SD: From the outside of the packaging you would probably wouldn't notice, only when you opened it and you looked at the J-card the insert card and noticed it was not a multiple gate fold, and it wasn't all the credits and the lyrics , etc. You would know you have a counterfeit but the point is, that may be too late after you've purchased it. Point of purchase the best the thing to do is look at the packaging, if they all looked identical from different companies and the price is half or a third of what it is in a regular retail store, you should be a little bit suspicious. That's generally it for counterfeit cassettes. As far as bootlegs, bootlegs don't generally use the trademarks of the major companies. There are some rare exceptio ns but generally they don't use those. When you see major name artists with labels that absolutely make no sense to you and if you have any knowledge of the particular artist, and who they've been with over the years, you might think that this is an unaut horized release. That sometimes can be a rare exception where there is some early tapes of an artist before they join the major record company but generally when you look in a rack and you see 50 Beatle records and it's not with EMI, then you are not talk ing about the one or two rare exceptions with live tapes that were maybe earlier before EMI may have had the rights, you generally think that maybe these recordings aren't authorized.
GA: I've had conversations with promoters at record conventions and they're like how do I know which of these things are bootlegs and which aren't. And I say, you've got Madonna here from 50 different record labels.
GA: Well, how do I know which ones are real record companies?
SD: Generally people that run record conventions, you have a stronger argument against them than you might have against a flea market owner who doesn't know about all the kinds of merchandise. That's a specialty convention, they run these quite often. It's not like they just run it one week and then next week they are running a car show or something. They run most of these conventions on a regular basis even if they are not as frequent. They'd have some knowledge and many times the promoters are interested in the area. So, I think that that is really a bogus argument, all they have to do is come to us as industries.
GA: Well, they don't want to.
SD: We'd be glad to help them out.
GA: And while you are standing there talking to them, someone says, oh do you know where I can find any bootlegs of shows in New Jersey, and then they eat their words.
SD: Yeah, and it's funny because it's sort of like the argument is made by someone you know magazine sometimes where they say, well we won't accept any ads for bootlegs and then the whole thing is full of bootlegs and I know you wan t to get into that, but a lot of the promoters will say on their license, no bootlegs around here or they put a sign on the front, no bootlegs sold and the first booth you walk into the guy has nothing but bootlegs and in some cases a lot of vendors that sell the stuff at these, will have the bootlegs separated from the "collectibles" or "legitimate" or "promotional" items and stuff like that. So they know what they are doing. There's no question about it.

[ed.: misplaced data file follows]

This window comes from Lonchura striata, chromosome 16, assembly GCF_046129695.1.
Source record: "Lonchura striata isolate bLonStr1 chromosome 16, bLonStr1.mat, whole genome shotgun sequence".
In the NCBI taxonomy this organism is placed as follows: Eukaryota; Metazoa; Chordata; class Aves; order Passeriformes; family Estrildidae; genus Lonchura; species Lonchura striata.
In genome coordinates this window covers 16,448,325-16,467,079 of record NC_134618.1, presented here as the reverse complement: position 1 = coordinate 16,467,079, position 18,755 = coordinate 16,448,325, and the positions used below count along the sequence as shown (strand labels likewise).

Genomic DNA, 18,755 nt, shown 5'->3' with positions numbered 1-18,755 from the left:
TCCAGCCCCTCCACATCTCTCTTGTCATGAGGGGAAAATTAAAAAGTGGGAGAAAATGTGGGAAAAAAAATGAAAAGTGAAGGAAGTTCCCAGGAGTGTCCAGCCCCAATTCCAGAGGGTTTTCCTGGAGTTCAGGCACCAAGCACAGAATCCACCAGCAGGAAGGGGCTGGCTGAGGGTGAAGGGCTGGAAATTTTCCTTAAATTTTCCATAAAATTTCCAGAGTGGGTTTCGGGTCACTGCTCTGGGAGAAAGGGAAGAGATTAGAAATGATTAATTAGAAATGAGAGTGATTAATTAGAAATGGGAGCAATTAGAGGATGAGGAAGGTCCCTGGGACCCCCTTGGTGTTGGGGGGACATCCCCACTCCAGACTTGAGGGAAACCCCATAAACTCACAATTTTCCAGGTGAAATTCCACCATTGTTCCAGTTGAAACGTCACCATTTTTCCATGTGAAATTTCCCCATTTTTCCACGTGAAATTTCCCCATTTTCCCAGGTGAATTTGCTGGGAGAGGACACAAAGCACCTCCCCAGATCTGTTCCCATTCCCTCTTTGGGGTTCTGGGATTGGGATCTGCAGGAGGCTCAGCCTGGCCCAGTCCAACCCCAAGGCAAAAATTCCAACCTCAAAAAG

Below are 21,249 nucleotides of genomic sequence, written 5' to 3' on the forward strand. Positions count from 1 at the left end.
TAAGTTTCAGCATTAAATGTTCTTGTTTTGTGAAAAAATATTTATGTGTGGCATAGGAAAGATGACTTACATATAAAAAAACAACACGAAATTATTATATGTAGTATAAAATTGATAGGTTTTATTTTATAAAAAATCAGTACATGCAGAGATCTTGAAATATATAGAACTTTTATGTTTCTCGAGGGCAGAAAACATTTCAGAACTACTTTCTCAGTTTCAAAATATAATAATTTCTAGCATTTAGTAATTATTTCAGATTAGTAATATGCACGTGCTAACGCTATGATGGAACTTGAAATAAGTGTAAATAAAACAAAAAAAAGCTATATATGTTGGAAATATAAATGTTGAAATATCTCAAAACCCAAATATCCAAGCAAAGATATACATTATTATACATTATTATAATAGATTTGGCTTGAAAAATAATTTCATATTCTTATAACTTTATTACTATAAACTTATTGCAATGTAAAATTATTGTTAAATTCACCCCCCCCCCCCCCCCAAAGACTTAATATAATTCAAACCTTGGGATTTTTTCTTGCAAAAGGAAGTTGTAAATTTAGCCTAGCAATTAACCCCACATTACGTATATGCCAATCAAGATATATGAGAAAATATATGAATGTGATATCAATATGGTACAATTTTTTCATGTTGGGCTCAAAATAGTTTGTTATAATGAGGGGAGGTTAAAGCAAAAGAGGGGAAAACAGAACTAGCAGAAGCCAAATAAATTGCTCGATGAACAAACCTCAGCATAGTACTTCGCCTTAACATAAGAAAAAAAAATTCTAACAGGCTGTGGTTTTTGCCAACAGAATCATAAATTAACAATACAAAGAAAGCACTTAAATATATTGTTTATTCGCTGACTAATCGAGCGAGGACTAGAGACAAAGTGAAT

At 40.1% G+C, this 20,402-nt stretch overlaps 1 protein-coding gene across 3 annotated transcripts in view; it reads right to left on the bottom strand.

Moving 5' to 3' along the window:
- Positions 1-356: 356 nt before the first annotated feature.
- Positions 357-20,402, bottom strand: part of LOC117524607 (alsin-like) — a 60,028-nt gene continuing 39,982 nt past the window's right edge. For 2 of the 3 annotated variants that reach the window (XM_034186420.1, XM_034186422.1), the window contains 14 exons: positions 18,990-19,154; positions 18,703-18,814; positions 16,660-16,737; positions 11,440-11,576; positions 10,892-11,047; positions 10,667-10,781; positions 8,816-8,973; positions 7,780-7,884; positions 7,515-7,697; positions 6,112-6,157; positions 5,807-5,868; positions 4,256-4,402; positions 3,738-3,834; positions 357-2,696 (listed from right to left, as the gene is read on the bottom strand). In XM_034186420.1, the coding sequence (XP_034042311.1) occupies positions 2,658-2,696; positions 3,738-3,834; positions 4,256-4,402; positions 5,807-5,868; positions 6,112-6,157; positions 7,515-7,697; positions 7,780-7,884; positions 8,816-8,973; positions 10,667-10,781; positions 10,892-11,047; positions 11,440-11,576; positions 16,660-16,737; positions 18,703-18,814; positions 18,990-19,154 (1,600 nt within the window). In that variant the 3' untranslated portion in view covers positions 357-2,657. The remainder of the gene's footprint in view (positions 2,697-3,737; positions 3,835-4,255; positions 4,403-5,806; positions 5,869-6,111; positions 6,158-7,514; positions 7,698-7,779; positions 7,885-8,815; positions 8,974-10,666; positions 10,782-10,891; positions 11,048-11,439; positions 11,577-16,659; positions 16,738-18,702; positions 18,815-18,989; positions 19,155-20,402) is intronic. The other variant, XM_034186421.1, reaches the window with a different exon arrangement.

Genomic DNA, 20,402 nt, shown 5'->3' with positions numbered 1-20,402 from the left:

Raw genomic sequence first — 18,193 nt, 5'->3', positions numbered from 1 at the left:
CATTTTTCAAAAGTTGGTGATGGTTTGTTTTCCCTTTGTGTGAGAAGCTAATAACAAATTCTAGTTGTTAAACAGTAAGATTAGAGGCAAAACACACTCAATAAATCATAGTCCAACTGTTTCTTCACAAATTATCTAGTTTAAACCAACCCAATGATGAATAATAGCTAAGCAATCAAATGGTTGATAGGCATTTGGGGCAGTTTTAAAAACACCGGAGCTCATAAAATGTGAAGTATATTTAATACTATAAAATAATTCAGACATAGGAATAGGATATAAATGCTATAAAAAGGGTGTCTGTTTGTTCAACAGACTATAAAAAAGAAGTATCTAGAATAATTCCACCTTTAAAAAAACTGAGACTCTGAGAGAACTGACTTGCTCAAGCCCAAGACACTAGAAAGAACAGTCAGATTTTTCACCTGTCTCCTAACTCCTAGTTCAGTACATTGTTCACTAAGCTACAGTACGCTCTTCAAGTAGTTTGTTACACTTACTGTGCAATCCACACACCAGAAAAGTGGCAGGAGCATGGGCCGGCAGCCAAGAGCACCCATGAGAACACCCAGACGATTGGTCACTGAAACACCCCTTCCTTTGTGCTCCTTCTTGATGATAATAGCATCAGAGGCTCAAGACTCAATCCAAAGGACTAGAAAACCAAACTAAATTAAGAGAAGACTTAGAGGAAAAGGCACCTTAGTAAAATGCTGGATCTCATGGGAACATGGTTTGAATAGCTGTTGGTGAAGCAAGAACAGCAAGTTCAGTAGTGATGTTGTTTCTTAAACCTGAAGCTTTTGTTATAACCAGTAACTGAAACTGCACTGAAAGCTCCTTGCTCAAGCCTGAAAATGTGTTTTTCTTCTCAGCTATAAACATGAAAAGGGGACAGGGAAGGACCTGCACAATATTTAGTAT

GA: So a contract that says that the promoter is not responsible for the contents, does not exempt them. If you chose to go after them you could.
SD: You have to show some knowledge on the owner's part and that means putting them on notice. If you had a bootleg convention for instance with a hundred vendors and there was one piece of product in there, you would make a hard ca se to show that the owner knew, but when the thing is nothing but a den of thieves no matter what he says in the contract...
GA: Which is what most of the ones I've seen are.
SD: Right. So a lot of it depends and it's like copyright infringement in general. It's very rare the guy, when you catch someone who is selling infringement copies whether it be straight counterfeit or bootleg, they'll say, oh I a dmit I infringed. So you have to look at surrounding circumstantial evidence and a lot of that will depend on the facts of the case and the case of counterfeiting could be the vendor who is selling it for, you know one quarter of the price or one third of the price and that happens for any kind of item like the guy who is selling the counterfeit Rolex watch for $25. For him to say I didn't know this wasn't a legitimate Rolex that is selling for $2,500 in the store, he'd be hard pressed to make the argumen t that it is a legitimate Rolex that he thought he was selling. Certainly the only argument he could make is he thought it was stolen.
GA: Now here's the opposite case, the bootleg CD sells for way more than a legitimate CD would sell for.
SD: Yep, and in fact many times you'll find that people that sell bootlegs do business differently than other people, not just in terms of cash and everything but will not take returns on those products, yet some of the other stuff they will take returns on and I'm not just talking about the record conventions but stores.
GA: Let's get into the taping aspect. What do you think about bands like the Dead and Metallica that allow taping?